Bilbo SD, Levkoff LH, Mahoney JH, Watkins LR, Rudy JW, Maier SF.
Neonatal infection induces memory impairments following an immune challenge in adulthood.
Behav Neurosci. 2005 Feb;119(1):293-301.
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My speculations about AD include the thought that AD has an extremely long presymptomatic period, which may extend into childhood. This is based on data such as the Braaks finding that 20 percent of people in their 20s have neurofibrillary tangles (NFT) and senile plaques (SP), though not meeting the criteria for AD. It is also based on our knowledge that NFT and SP represent only the most obvious of a sequence of more subtle changes in tau conformation and other post-translational modifications that certainly precede the formation of frank NFT; similarly for APP and Aβ, and SP.
Whether the metals and infectious agents mentioned in this news review are related to this sort of speculation is not at all certain. There are a number of subtle parameters that could be looked at that might be informative.
Infants and young children are subjected to a battery of infectious agents, including human herpes virus 6, herpes simplex virus type 1 (HSV1), adenoviruses, respiratory syncytial virus, rhinoviruses and probably enteroviruses, and these, as well as overt neonatal infections, might have long-term effects on the host. Further, these pathogens (like many others, e.g., poliovirus, West Nile virus, and the bacteria that cause TB, or stomach ulcers), can elicit a whole spectrum of responses depending on the host, infecting vastly more people than they seemingly affect, and some can remain lifelong in the host. Thus, even slight damage might be cumulative and long-term, even in people who appear asymptomatic. In other words, surreptitious persistent infection/disease needs to be considered as well as overt diseases of infancy. The same point relates to the hypothesis put forward by Finch and Crimmins, 2004, linking longevity to the prevention of childhood illnesses due to improved public health, etc., in the last half-century or so: Only certain major diseases have been prevented.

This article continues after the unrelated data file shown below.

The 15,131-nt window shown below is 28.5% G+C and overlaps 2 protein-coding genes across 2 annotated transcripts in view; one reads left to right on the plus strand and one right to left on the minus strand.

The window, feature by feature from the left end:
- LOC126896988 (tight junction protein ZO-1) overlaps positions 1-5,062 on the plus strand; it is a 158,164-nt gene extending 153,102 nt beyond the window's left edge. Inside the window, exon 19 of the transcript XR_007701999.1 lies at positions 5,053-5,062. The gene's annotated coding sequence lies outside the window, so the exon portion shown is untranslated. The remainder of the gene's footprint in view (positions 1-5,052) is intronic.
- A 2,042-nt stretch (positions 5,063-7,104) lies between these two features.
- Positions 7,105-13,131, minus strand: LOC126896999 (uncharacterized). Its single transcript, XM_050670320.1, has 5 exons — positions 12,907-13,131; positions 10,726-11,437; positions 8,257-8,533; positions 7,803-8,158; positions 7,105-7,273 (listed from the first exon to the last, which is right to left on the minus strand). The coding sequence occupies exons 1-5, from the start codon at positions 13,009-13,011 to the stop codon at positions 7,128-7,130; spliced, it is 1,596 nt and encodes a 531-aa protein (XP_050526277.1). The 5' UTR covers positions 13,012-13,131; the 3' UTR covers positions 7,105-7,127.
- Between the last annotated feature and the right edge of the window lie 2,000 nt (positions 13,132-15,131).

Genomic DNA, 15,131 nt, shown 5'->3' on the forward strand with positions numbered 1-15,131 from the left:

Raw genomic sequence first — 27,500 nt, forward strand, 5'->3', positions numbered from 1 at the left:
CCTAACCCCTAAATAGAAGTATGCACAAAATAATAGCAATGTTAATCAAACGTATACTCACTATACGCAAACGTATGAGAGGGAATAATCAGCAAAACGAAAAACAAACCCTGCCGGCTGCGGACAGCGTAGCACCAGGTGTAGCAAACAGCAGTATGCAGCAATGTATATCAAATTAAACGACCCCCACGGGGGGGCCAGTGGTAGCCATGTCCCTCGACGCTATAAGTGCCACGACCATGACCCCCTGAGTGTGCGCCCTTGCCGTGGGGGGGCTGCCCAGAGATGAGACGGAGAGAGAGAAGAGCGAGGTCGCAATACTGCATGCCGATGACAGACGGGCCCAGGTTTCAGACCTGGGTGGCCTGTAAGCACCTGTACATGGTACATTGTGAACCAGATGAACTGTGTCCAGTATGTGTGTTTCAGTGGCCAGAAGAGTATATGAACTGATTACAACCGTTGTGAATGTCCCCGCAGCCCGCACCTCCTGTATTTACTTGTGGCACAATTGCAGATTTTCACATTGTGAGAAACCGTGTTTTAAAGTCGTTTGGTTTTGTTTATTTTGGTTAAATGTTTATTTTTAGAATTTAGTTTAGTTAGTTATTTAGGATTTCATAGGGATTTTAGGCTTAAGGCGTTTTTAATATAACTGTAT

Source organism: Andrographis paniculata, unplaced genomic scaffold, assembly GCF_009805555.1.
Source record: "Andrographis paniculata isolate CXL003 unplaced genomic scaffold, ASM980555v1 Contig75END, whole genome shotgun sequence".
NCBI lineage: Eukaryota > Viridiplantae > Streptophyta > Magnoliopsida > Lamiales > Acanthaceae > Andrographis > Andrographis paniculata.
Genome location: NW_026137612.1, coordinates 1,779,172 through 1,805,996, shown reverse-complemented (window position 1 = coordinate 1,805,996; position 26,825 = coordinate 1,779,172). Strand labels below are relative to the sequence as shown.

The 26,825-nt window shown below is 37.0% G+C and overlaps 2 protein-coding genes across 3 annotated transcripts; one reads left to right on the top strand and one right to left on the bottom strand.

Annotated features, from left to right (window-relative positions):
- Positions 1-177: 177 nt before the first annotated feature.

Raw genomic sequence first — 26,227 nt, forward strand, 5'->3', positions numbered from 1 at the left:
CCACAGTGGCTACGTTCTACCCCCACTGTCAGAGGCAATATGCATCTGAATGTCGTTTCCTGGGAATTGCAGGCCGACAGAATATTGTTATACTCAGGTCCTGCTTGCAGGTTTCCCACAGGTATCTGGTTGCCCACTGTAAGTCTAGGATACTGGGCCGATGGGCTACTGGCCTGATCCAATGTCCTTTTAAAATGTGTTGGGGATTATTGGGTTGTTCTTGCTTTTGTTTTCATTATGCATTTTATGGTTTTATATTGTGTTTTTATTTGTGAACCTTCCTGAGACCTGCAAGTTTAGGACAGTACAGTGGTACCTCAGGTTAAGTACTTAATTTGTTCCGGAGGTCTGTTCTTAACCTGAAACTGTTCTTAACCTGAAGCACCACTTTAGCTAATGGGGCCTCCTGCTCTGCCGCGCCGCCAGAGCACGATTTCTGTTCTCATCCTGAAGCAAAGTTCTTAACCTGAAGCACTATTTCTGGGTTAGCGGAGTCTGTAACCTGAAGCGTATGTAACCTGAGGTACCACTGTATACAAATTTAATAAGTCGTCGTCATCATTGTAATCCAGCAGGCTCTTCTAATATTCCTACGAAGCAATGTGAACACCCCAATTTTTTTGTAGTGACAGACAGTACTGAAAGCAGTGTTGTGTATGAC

An interesting paper by Wang et al., 2005, may be relevant to the above and to our data implicating HSV1 in brain together with ApoE-ε4 as a risk factor in AD (Itzhaki et al., 1997; Dobson et al., 2003). Wang et al. find that peripheral infection with West Nile virus triggers a transient change in the permeability of the blood-brain barrier (BBB). Perhaps other pathogens cause such changes in BBB; certainly there is evidence that systemic infections lead to cytokine entry into brain, which in turn causes inflammation and cognitive decline in the elderly (Holmes et al., 2003), and we have suggested (Itzhaki et al., 2004) that the inflammation could reactivate latent HSV1, thereby augmenting the damage, just as subclinical prion disease in mice augments the brain damage caused by LPS injection (Combrinck et al., 2002).
Finch CE, Crimmins EM.
Inflammatory exposure and historical changes in human life-spans.
Science. 2004 Sep 17;305(5691):1736-9.
Wang T, Town T, Alexopoulou L, Anderson JF, Fikrig E, Flavell RA.
Toll-like receptor 3 mediates West Nile virus entry into the brain causing lethal encephalitis.
Nat Med. 2004 Dec;10(12):1366-73.
Itzhaki RF, Lin WR, Shang D, Wilcock GK, Faragher B, Jamieson GA.
Herpes simplex virus type 1 in brain and risk of Alzheimer's disease.
Lancet. 1997 Jan 25;349(9047):241-4.
Dobson CB, Wozniak MA, Itzhaki RF.
Do infectious agents play a role in dementia?.
Trends Microbiol. 2003 Jul;11(7):312-7.
Holmes C, El-Okl M, Williams AL, Cunningham C, Wilcockson D, Perry VH.
Systemic infection, interleukin 1beta, and cognitive decline in Alzheimer's disease.
J Neurol Neurosurg Psychiatry. 2003 Jun;74(6):788-9.
Itzhaki RF, Wozniak MA, Appelt DM, Balin BJ.
Infiltration of the brain by pathogens causes Alzheimer's disease.
Neurobiol Aging. 2004 May-Jun;25(5):619-27.
Combrinck MI, Perry VH, Cunningham C.
Peripheral infection evokes exaggerated sickness behaviour in pre-clinical murine prion disease.
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